We suggest that the whites guard their women more closely, as Mrs. Felton says, thus giving no opportunity for the human fiend, be he white or black. You leave your goods out of doors and then complain because they are taken away. Poor white men are careless in the matter of protecting their women, especially on the farms. They are careless of their conduct toward them and our experience teaches us that the women of that race are not any more particular in the matter of clandestine meetings with colored men than are the white men with colored women. Meetings of this kind go on for some time until the woman’s infatuation, or the man’s boldness, bring attention to them, and the man is lynched for rape. Every Negro lynched is called a “big burly, black brute,” when in fact many of those who have thus been dealt with had white men for their fathers, and were not only not “black” and “burly” but were sufficiently attractive for white girls of culture and refinement to fall in love with them as is very well known to all.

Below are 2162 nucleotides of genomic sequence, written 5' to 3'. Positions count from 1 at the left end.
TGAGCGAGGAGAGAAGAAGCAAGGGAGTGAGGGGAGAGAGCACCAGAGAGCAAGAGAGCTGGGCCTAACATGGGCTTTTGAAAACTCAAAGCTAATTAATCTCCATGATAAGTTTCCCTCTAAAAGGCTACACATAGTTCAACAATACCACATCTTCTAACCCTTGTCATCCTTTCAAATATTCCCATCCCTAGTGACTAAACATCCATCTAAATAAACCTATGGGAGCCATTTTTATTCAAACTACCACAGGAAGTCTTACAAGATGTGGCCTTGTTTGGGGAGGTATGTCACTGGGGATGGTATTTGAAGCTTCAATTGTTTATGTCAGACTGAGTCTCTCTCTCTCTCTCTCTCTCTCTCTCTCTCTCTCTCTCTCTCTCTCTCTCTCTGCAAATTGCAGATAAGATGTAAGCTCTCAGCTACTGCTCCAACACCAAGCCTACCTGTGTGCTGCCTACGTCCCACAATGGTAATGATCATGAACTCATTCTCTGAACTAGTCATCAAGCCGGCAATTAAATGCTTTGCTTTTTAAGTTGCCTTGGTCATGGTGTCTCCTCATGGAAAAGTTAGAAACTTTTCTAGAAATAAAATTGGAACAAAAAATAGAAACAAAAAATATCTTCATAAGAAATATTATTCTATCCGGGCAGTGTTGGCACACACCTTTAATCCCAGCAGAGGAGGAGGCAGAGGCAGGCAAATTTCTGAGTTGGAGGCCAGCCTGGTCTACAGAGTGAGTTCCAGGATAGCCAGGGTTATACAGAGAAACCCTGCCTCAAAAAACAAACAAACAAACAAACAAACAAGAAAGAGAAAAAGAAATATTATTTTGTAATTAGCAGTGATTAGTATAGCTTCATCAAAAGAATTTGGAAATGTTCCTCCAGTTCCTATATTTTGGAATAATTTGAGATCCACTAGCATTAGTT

Mrs. Felton must begin at the fountain head if she wishes to purify the stream.
Teach your men purity. Let virtue be something more than an excuse for them to intimidate and torture a helpless people. Tell your men that it is no worse for a black man to be intimate with a white woman than for the white man to be intimate with a colored woman.
You set yourselves down as a lot of carping hypocrites in fact you cry aloud for the virtue of your women while you seek to destroy the morality of ours. Don’t ever think that your women will remain pure while you are debauching ours. You sow the seed — the harvest will come in due time.